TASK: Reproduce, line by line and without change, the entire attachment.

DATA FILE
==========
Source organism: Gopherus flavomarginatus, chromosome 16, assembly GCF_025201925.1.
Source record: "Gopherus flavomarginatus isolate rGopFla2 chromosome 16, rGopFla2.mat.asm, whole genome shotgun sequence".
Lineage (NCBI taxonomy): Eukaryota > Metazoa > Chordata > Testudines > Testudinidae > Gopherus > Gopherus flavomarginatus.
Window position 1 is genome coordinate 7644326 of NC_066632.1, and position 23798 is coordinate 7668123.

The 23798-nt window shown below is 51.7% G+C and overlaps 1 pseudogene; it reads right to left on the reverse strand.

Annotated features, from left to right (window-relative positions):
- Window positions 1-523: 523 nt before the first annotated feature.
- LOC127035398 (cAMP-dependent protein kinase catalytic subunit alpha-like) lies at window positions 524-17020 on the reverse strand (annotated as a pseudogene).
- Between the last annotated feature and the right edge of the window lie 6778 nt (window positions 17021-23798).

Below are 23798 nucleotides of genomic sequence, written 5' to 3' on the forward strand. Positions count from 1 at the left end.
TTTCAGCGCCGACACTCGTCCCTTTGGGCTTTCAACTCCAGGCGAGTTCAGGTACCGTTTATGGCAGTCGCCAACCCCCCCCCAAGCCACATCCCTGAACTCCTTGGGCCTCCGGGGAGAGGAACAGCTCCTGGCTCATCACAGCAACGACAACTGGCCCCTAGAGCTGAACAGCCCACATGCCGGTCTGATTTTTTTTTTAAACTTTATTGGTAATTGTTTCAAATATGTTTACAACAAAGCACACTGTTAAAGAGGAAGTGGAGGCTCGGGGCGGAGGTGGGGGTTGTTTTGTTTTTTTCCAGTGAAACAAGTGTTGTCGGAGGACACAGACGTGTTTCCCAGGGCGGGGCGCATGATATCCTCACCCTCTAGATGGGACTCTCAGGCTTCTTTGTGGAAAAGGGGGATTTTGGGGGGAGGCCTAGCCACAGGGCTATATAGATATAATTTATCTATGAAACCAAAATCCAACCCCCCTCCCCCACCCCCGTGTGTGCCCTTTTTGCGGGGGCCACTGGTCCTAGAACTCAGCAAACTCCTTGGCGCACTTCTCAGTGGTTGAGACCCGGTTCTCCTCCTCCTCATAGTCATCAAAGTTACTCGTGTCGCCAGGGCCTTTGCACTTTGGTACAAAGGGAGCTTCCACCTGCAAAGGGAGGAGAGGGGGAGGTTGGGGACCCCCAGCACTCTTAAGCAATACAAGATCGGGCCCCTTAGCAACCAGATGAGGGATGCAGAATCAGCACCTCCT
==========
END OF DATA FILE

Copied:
Source organism: Gopherus flavomarginatus, chromosome 16, assembly GCF_025201925.1.
Source record: "Gopherus flavomarginatus isolate rGopFla2 chromosome 16, rGopFla2.mat.asm, whole genome shotgun sequence".
Lineage (NCBI taxonomy): Eukaryota > Metazoa > Chordata > Testudines > Testudinidae > Gopherus > Gopherus flavomarginatus.
Window position 1 is genome coordinate 7644326 of NC_066632.1, and position 23798 is coordinate 7668123.

The 23798-nt window shown below is 51.7% G+C and overlaps 1 pseudogene; it reads right to left on the reverse strand.

Annotated features, from left to right (window-relative positions):
- Window positions 1-523: 523 nt before the first annotated feature.
- LOC127035398 (cAMP-dependent protein kinase catalytic subunit alpha-like) lies at window positions 524-17020 on the reverse strand (annotated as a pseudogene).
- Between the last annotated feature and the right edge of the window lie 6778 nt (window positions 17021-23798).

Below are 23798 nucleotides of genomic sequence, written 5' to 3' on the forward strand. Positions count from 1 at the left end.
TTTCAGCGCCGACACTCGTCCCTTTGGGCTTTCAACTCCAGGCGAGTTCAGGTACCGTTTATGGCAGTCGCCAACCCCCCCCCAAGCCACATCCCTGAACTCCTTGGGCCTCCGGGGAGAGGAACAGCTCCTGGCTCATCACAGCAACGACAACTGGCCCCTAGAGCTGAACAGCCCACATGCCGGTCTGATTTTTTTTTTAAACTTTATTGGTAATTGTTTCAAATATGTTTACAACAAAGCACACTGTTAAAGAGGAAGTGGAGGCTCGGGGCGGAGGTGGGGGTTGTTTTGTTTTTTTCCAGTGAAACAAGTGTTGTCGGAGGACACAGACGTGTTTCCCAGGGCGGGGCGCATGATATCCTCACCCTCTAGATGGGACTCTCAGGCTTCTTTGTGGAAAAGGGGGATTTTGGGGGGAGGCCTAGCCACAGGGCTATATAGATATAATTTATCTATGAAACCAAAATCCAACCCCCCTCCCCCACCCCCGTGTGTGCCCTTTTTGCGGGGGCCACTGGTCCTAGAACTCAGCAAACTCCTTGGCGCACTTCTCAGTGGTTGAGACCCGGTTCTCCTCCTCCTCATAGTCATCAAAGTTACTCGTGTCGCCAGGGCCTTTGCACTTTGGTACAAAGGGAGCTTCCACCTGCAAAGGGAGGAGAGGGGGAGGTTGGGGACCCCCAGCACTCTTAAGCAATACAAGATCGGGCCCCTTAGCAACCAGATGAGGGATGCAGAATCAGCACCTCCT